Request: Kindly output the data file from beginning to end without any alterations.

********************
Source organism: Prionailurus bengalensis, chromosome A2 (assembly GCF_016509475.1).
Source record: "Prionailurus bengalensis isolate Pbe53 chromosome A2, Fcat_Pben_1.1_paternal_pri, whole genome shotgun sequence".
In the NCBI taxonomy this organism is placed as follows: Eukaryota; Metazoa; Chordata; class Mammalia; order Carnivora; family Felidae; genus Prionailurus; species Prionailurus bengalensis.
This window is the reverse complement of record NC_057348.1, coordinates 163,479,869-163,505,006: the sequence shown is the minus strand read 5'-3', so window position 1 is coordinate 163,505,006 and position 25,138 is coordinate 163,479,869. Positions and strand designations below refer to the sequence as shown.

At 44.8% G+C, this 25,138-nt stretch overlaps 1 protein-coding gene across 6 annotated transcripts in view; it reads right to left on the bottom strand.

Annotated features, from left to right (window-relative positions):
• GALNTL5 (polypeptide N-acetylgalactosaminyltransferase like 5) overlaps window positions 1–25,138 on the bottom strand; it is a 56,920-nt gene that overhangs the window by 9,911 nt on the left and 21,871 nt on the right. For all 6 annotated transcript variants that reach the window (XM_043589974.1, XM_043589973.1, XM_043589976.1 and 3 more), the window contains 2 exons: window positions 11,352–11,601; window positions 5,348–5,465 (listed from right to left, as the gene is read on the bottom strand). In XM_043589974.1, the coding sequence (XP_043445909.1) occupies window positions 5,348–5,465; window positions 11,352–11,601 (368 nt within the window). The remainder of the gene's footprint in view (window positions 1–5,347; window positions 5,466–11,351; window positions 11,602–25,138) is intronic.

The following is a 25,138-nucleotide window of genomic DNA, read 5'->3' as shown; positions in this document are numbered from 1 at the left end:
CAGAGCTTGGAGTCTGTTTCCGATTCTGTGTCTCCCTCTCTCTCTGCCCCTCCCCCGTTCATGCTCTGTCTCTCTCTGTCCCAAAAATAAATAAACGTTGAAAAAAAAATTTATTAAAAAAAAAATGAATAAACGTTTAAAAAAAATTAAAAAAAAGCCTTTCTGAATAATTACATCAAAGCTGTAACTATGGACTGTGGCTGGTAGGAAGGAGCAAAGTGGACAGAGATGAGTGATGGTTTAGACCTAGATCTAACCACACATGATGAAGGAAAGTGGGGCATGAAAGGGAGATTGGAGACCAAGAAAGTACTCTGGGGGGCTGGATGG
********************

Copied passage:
Source organism: Prionailurus bengalensis, chromosome A2 (assembly GCF_016509475.1).
Source record: "Prionailurus bengalensis isolate Pbe53 chromosome A2, Fcat_Pben_1.1_paternal_pri, whole genome shotgun sequence".
In the NCBI taxonomy this organism is placed as follows: Eukaryota; Metazoa; Chordata; class Mammalia; order Carnivora; family Felidae; genus Prionailurus; species Prionailurus bengalensis.
This window is the reverse complement of record NC_057348.1, coordinates 163,479,869-163,505,006: the sequence shown is the minus strand read 5'-3', so window position 1 is coordinate 163,505,006 and position 25,138 is coordinate 163,479,869. Positions and strand designations below refer to the sequence as shown.

At 44.8% G+C, this 25,138-nt stretch overlaps 1 protein-coding gene across 6 annotated transcripts in view; it reads right to left on the bottom strand.

Annotated features, from left to right (window-relative positions):
• GALNTL5 (polypeptide N-acetylgalactosaminyltransferase like 5) overlaps window positions 1–25,138 on the bottom strand; it is a 56,920-nt gene that overhangs the window by 9,911 nt on the left and 21,871 nt on the right. For all 6 annotated transcript variants that reach the window (XM_043589974.1, XM_043589973.1, XM_043589976.1 and 3 more), the window contains 2 exons: window positions 11,352–11,601; window positions 5,348–5,465 (listed from right to left, as the gene is read on the bottom strand). In XM_043589974.1, the coding sequence (XP_043445909.1) occupies window positions 5,348–5,465; window positions 11,352–11,601 (368 nt within the window). The remainder of the gene's footprint in view (window positions 1–5,347; window positions 5,466–11,351; window positions 11,602–25,138) is intronic.

The following is a 25,138-nucleotide window of genomic DNA, read 5'->3' as shown; positions in this document are numbered from 1 at the left end:
CAGAGCTTGGAGTCTGTTTCCGATTCTGTGTCTCCCTCTCTCTCTGCCCCTCCCCCGTTCATGCTCTGTCTCTCTCTGTCCCAAAAATAAATAAACGTTGAAAAAAAAATTTATTAAAAAAAAAATGAATAAACGTTTAAAAAAAATTAAAAAAAAGCCTTTCTGAATAATTACATCAAAGCTGTAACTATGGACTGTGGCTGGTAGGAAGGAGCAAAGTGGACAGAGATGAGTGATGGTTTAGACCTAGATCTAACCACACATGATGAAGGAAAGTGGGGCATGAAAGGGAGATTGGAGACCAAGAAAGTACTCTGGGGGGCTGGATGG